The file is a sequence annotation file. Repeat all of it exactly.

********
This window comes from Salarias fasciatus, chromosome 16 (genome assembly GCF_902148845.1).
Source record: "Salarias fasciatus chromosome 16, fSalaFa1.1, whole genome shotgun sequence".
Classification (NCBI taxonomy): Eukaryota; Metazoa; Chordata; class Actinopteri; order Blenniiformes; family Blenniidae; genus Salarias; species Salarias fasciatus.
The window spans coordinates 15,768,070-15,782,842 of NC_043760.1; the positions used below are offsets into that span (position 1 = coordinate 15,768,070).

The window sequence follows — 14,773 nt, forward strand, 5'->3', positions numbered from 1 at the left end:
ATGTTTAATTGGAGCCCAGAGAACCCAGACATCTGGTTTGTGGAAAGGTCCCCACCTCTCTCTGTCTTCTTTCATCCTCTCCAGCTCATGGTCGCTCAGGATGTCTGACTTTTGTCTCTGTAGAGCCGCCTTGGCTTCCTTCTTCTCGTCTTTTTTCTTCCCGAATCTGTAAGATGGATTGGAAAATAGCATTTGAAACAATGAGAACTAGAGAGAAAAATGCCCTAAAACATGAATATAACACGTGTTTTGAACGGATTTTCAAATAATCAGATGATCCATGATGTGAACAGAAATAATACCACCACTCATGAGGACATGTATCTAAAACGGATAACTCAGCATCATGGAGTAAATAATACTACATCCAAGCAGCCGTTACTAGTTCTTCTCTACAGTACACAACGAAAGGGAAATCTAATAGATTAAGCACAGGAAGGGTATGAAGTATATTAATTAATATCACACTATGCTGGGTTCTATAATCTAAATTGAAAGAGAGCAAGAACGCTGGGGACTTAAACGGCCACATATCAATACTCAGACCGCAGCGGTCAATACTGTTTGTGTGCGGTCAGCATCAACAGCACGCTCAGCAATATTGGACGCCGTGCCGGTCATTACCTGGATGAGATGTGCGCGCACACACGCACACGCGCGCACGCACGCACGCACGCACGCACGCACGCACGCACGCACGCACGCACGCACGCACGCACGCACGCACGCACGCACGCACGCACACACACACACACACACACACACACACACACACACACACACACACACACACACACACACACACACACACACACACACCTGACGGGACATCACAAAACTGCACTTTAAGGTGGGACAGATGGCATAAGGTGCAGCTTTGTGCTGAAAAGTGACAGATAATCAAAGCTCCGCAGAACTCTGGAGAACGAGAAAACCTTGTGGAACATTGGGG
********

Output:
This window comes from Salarias fasciatus, chromosome 16 (genome assembly GCF_902148845.1).
Source record: "Salarias fasciatus chromosome 16, fSalaFa1.1, whole genome shotgun sequence".
Classification (NCBI taxonomy): Eukaryota; Metazoa; Chordata; class Actinopteri; order Blenniiformes; family Blenniidae; genus Salarias; species Salarias fasciatus.
The window spans coordinates 15,768,070-15,782,842 of NC_043760.1; the positions used below are offsets into that span (position 1 = coordinate 15,768,070).

The window sequence follows — 14,773 nt, forward strand, 5'->3', positions numbered from 1 at the left end:
ATGTTTAATTGGAGCCCAGAGAACCCAGACATCTGGTTTGTGGAAAGGTCCCCACCTCTCTCTGTCTTCTTTCATCCTCTCCAGCTCATGGTCGCTCAGGATGTCTGACTTTTGTCTCTGTAGAGCCGCCTTGGCTTCCTTCTTCTCGTCTTTTTTCTTCCCGAATCTGTAAGATGGATTGGAAAATAGCATTTGAAACAATGAGAACTAGAGAGAAAAATGCCCTAAAACATGAATATAACACGTGTTTTGAACGGATTTTCAAATAATCAGATGATCCATGATGTGAACAGAAATAATACCACCACTCATGAGGACATGTATCTAAAACGGATAACTCAGCATCATGGAGTAAATAATACTACATCCAAGCAGCCGTTACTAGTTCTTCTCTACAGTACACAACGAAAGGGAAATCTAATAGATTAAGCACAGGAAGGGTATGAAGTATATTAATTAATATCACACTATGCTGGGTTCTATAATCTAAATTGAAAGAGAGCAAGAACGCTGGGGACTTAAACGGCCACATATCAATACTCAGACCGCAGCGGTCAATACTGTTTGTGTGCGGTCAGCATCAACAGCACGCTCAGCAATATTGGACGCCGTGCCGGTCATTACCTGGATGAGATGTGCGCGCACACACGCACACGCGCGCACGCACGCACGCACGCACGCACGCACGCACGCACGCACGCACGCACGCACGCACGCACGCACGCACGCACGCACGCACGCACACACACACACACACACACACACACACACACACACACACACACACACACACACACACACACACACACACACACACACCTGACGGGACATCACAAAACTGCACTTTAAGGTGGGACAGATGGCATAAGGTGCAGCTTTGTGCTGAAAAGTGACAGATAATCAAAGCTCCGCAGAACTCTGGAGAACGAGAAAACCTTGTGGAACATTGGGG